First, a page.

If you’re accused of federal drug conspiracy charges, we recommend you immediately contact our criminal attorneys. The scope of a federal drug conspiracy case is very broad. The court has to prove many elements, beyond the shadow of a doubt. If it can’t prove you participated in a conspiracy, then you cannot be convicted. There are many ways to defend against such charges. Our criminal defense attorneys will investigate the merits of the case, and uncover evidence to reduce or eliminate charges filed against you. Often, many people are dragged into drug conspiracy charges because they came in passing contact with people who were in agreement about committing a drug offense. Some are accused, yet know no one in the group. The element of “agreement” – of a drug offense, is where our criminal defense lawyers will look to get charges dropped.
Frequently, our attorneys will try to prove you had no agreement to engage in such activities as a line of defense to get the federal drug conspiracy charges dropped. Another thing we’ll do, is focus on how the drug conspiracy was discovered. If a search and seizure was done illegally – we’ll strike that from the evidence. If a defendant was stopped illegally, and drugs were found – we’ll strike that – due to the fact the police didn’t have sufficient cause to stop the defendant in the first place. If your rights were violated in the process of the investigation, we can request the judge to suppress any evidence seized.
If you have been charged with a federal drug crime or are currently the subject of an ongoing criminal investigation, the first thing you should do is discuss your situation with qualified legal counsel. At Spodek Law Group, we consult with individuals who wish to learn what options might be available to them as they attempt to defend themselves against allegations of possession or trafficking of controlled substances. We’ll help you understand what your rights are under the law and how we would address the allegations leveled against you in federal court. Whether we feel that you need a criminal attorney at your side to help you mount a vigorous defense or wise counsel to assist you in negotiating a plea agreement, you can rest assured that we’ll be working hard every step of the way in order to secure the best terms possible for you.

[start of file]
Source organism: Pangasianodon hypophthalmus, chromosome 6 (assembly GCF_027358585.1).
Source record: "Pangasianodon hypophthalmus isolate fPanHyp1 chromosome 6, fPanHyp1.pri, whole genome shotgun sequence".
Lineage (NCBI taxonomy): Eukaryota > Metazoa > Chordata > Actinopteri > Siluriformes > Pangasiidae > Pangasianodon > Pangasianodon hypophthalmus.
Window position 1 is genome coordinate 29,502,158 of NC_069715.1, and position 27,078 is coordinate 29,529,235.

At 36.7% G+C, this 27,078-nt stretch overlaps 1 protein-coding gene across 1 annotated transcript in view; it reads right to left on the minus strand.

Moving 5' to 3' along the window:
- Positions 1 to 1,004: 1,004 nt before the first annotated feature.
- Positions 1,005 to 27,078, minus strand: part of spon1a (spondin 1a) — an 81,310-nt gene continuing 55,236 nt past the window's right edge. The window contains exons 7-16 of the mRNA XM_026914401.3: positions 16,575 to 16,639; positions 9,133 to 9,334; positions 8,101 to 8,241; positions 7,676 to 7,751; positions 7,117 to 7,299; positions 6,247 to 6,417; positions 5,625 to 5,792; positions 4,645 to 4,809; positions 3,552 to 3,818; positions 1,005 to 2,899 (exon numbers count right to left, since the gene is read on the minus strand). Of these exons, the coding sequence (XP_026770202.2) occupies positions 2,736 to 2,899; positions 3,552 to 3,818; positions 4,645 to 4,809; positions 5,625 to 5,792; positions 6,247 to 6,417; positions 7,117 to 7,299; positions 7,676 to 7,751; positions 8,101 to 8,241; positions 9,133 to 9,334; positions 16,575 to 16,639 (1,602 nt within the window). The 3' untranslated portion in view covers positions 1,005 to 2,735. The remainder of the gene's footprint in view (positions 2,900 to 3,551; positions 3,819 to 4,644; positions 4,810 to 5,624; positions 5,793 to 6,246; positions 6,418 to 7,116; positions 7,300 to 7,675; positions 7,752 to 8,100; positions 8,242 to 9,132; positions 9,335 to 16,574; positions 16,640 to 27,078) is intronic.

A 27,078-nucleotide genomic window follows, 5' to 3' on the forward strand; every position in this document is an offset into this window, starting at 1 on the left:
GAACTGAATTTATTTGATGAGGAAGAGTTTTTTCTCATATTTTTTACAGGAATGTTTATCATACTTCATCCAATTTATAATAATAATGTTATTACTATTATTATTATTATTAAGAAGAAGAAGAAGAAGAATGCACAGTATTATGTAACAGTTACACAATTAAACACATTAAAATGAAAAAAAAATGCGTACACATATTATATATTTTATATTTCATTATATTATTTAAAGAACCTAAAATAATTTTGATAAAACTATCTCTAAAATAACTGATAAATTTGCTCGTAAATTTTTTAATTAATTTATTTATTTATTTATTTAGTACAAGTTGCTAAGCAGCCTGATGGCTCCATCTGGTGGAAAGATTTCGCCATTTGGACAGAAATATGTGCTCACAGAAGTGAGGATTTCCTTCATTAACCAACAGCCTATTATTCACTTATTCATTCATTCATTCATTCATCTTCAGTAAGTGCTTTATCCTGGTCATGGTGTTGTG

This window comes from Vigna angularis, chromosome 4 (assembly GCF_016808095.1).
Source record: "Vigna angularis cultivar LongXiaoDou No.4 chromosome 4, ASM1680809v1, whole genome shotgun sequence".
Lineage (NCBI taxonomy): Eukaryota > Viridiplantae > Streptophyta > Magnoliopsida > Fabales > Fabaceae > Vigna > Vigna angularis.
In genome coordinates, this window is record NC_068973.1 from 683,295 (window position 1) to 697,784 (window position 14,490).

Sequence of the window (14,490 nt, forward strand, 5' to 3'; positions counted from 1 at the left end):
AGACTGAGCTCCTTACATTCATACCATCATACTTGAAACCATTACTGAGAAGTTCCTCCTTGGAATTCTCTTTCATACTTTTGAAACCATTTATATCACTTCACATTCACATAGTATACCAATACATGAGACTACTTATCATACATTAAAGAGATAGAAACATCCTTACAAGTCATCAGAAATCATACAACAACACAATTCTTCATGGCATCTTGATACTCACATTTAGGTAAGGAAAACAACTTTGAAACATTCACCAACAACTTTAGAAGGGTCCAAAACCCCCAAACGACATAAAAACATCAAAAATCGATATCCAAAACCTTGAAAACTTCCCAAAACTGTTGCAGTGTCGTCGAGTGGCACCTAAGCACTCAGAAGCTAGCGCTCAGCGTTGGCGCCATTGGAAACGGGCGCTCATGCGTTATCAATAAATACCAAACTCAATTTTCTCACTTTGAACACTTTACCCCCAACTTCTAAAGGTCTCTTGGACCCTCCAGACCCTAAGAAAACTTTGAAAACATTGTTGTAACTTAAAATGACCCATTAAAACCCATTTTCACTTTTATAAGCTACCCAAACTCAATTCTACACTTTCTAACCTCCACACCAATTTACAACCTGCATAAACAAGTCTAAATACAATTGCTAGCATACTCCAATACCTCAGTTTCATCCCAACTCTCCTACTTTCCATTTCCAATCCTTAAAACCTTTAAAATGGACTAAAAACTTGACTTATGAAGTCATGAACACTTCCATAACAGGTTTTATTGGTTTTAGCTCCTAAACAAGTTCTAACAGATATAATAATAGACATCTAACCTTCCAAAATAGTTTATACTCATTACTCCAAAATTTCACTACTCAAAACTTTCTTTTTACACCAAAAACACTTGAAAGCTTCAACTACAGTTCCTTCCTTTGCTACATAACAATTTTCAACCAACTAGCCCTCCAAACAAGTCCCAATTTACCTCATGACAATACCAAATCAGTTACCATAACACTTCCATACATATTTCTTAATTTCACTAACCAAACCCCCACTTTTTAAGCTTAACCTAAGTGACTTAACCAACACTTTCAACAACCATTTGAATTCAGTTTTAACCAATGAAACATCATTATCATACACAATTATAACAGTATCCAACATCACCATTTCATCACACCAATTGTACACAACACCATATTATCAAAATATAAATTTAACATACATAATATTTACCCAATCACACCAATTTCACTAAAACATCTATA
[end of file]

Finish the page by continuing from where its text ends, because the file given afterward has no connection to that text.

Why is this a federal offense?
Any drug investigation in the United States has the potential to become a federal case, without regard to whether the investigation started at the state or local levels of law enforcement. Even if a case starts out being a purely local affair, federal prosecutors and investigators often bargain with local and state officials to trade defendants who they believe might be beneficial to their own cases, especially if they feel that a particular defendant might be leveraged as a potential witness or source of information in another case. Thanks to minimum sentencing guidelines, even individuals found in possession of small amounts of drugs can face significant federal prison time. Most estimates indicate that between 20- and 25-percent of all individuals incarcerated for drug crimes are jailed for federal offenses.
An attorney should be present
Before a defendant says anything to a local, state or federal investigator regarding a drug case, it’s a good idea to request the presence of a lawyer. Investigators have immense leeway under the law to use a number of techniques in order to gain information from suspects and witnesses, including the right to lie to them. The presence of an attorney may discourage an investigator from trying to approach a case from this angle.
Even in instances where an individual may wish to cooperate with law enforcement, it’s a wise choice to seek the advice of a lawyer before going forward with the process. An attorney can explain what is expected of a person who enters into an agreement with the government and see that their rights are being protected.
What options are available?
At Spodek Law Group, we help our clients review the details of the cases brought against them in order to provide what we think are the best available options given the circumstances. An attorney may be able to review your case and identify procedural problems that should be brought to the attention of the court. We’ll check that the officers involved in the investigation handled all evidence properly and highlight where they might have done something wrong. If we believe that pursuing an agreement with the prosecution is the right choice for you, we’ll explain how the system works and help you try to obtain the most favorable terms possible, including asking the court for a reduced sentence or diversion toward alternative programs for first-time or non-violent offenders.